A couple months ago I wrote about my challenges with using a standard key. How we can look at some of the progressions away from the old standard key. The first I remember was unlocking a hotel room. Where we went from the key, to inserting a key-card into a slot in the door. From there, moving to what many hotels have today, which has become the magnetized key-card. Where we hold the card up to a circle on the door and the room door unlatches. The advance of the magnetized key-card really took pressure off my disability. Then, there have been similar advances in car keys. From the alarm fob to save us from unlocking the car door with a standard key. To the key-fob, allowing us to operate the entire car with our hands. From unlocking the doors to starting the engine. Again, helping make the process much easier for someone with physical challenges to operate. The smart home company did the same thing with the lock on the front door. They took away the requirement for me to use a standard key. Even better, placing a standard key pad on the door to use for entry. Enabling me to type a code in by pushing buttons. Not dissimilar to tapping the buttons on the screen of my phone. I can rest my fingers on the side of the keypad lip, for hand stability. Using my thumb to punch in the code and release the lock. Making it much more simplistic for my sometimes-shaky hands.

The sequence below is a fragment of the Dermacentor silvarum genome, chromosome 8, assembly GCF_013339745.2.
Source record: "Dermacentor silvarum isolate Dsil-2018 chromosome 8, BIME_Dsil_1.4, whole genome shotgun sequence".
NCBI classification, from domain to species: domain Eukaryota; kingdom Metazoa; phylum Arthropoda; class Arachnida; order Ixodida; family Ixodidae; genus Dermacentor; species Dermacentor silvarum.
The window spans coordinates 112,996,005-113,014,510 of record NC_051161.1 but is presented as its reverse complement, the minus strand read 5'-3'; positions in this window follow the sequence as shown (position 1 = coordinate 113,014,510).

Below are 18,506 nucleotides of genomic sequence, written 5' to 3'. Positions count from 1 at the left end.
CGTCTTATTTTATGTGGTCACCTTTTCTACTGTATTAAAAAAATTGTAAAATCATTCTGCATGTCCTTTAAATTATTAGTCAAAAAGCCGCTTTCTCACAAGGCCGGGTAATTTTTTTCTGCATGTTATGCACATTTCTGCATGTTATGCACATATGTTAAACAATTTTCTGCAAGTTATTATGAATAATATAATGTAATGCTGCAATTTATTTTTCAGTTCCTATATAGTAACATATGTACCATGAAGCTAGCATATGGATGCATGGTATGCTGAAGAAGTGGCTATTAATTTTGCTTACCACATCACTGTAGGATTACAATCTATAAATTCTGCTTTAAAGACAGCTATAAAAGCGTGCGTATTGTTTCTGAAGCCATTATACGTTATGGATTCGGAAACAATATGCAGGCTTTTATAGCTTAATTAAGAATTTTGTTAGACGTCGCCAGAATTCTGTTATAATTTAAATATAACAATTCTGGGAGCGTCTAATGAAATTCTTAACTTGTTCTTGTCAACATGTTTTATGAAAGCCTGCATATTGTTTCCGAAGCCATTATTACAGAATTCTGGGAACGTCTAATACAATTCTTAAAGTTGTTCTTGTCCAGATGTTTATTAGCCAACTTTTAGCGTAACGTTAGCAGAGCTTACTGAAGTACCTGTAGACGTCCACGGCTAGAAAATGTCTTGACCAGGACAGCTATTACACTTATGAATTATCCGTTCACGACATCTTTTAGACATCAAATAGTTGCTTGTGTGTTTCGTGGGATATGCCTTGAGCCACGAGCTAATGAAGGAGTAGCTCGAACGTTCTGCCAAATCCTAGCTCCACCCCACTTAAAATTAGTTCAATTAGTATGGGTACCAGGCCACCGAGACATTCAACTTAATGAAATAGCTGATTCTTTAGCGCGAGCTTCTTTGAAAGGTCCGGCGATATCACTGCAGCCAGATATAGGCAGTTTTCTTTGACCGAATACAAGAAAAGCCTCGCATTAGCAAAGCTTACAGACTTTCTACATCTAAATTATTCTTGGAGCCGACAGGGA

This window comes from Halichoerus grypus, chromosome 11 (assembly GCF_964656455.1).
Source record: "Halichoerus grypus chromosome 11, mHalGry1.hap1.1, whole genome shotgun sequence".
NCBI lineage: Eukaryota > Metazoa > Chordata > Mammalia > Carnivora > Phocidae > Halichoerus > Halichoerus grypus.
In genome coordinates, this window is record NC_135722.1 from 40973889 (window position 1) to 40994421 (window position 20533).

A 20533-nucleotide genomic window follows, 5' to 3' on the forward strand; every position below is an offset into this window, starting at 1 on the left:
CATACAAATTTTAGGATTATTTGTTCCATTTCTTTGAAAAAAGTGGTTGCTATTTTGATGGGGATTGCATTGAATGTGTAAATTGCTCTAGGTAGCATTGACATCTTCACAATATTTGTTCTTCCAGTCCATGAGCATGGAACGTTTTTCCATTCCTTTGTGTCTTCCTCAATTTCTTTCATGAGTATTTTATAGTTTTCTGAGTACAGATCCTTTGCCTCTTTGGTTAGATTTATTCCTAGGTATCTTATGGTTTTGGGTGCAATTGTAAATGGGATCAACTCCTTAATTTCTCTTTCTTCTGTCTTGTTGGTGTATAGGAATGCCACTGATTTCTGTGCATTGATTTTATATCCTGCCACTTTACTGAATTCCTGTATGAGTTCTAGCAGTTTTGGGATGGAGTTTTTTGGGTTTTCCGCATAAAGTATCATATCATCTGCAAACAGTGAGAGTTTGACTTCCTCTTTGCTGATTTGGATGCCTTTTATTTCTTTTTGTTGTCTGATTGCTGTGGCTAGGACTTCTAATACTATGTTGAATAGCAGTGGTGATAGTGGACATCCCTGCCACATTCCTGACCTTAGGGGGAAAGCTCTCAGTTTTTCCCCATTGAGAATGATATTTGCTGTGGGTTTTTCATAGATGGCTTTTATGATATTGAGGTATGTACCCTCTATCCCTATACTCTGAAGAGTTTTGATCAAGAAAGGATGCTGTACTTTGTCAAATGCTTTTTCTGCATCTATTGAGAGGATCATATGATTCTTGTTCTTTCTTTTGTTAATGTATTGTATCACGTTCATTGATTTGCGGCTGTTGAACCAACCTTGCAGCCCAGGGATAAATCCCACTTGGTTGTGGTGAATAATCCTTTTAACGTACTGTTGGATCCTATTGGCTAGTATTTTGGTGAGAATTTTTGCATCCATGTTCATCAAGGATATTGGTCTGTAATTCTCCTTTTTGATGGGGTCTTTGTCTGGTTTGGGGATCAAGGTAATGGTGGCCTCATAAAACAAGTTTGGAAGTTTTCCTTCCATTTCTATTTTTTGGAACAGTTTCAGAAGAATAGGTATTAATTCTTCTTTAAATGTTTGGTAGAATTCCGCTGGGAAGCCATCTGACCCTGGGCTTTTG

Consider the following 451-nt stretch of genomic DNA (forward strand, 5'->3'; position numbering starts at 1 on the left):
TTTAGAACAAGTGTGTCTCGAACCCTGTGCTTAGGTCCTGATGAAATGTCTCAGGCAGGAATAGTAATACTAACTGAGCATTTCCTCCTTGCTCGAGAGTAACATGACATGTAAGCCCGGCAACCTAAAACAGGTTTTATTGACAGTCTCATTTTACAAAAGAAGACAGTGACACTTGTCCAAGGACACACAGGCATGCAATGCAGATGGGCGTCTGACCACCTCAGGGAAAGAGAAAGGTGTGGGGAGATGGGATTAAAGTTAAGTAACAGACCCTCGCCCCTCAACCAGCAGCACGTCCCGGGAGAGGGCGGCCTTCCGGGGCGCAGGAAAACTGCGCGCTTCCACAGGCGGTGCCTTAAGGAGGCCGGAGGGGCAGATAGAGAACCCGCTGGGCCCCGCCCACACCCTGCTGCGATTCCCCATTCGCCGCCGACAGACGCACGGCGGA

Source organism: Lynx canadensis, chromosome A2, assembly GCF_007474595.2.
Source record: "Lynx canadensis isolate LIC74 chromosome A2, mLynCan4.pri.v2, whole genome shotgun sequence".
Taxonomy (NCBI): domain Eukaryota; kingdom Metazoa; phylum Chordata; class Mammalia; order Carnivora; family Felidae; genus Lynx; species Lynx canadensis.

The company set up a couple more things to make life easier. They placed the front lights and the garage door on smart switches. Providing the ability to control both through my iPhone. Removing the challenging of variety in my physical life. Now, I used my thumb on the screen of my phone. Allowing me to open and close the garage door from anywhere. The ability to operate the outdoor house lights is the same, using my phone. The consolidation of house functions helps me concentrate more fully on one idea. The concept of getting better at working with my phone. So, I’m not walking around and navigating different switches in my daily life. The advancement of technology has often left me feeling anxious. New equipment to operate can often be challenging. Learning how to make things work with the challenge of my disability. It took me a long time to open myself up to trying a tablet. I thought the screen would be too big for me to use my thumb, while stabilizing my hand on something. But, I found ways to make the adjustment, knowing I struggle trying to simply use my pointer finger to push any kind of button. My hand usually needs to be anchored against something. Thankfully, today the physical structure of our devices doesn’t vary much. Giving the chance to learn how to best use them through the years. Making it much better to use these apps on my phone, as controls to my physical life. Technology has made life with cerebral palsy easier to navigate.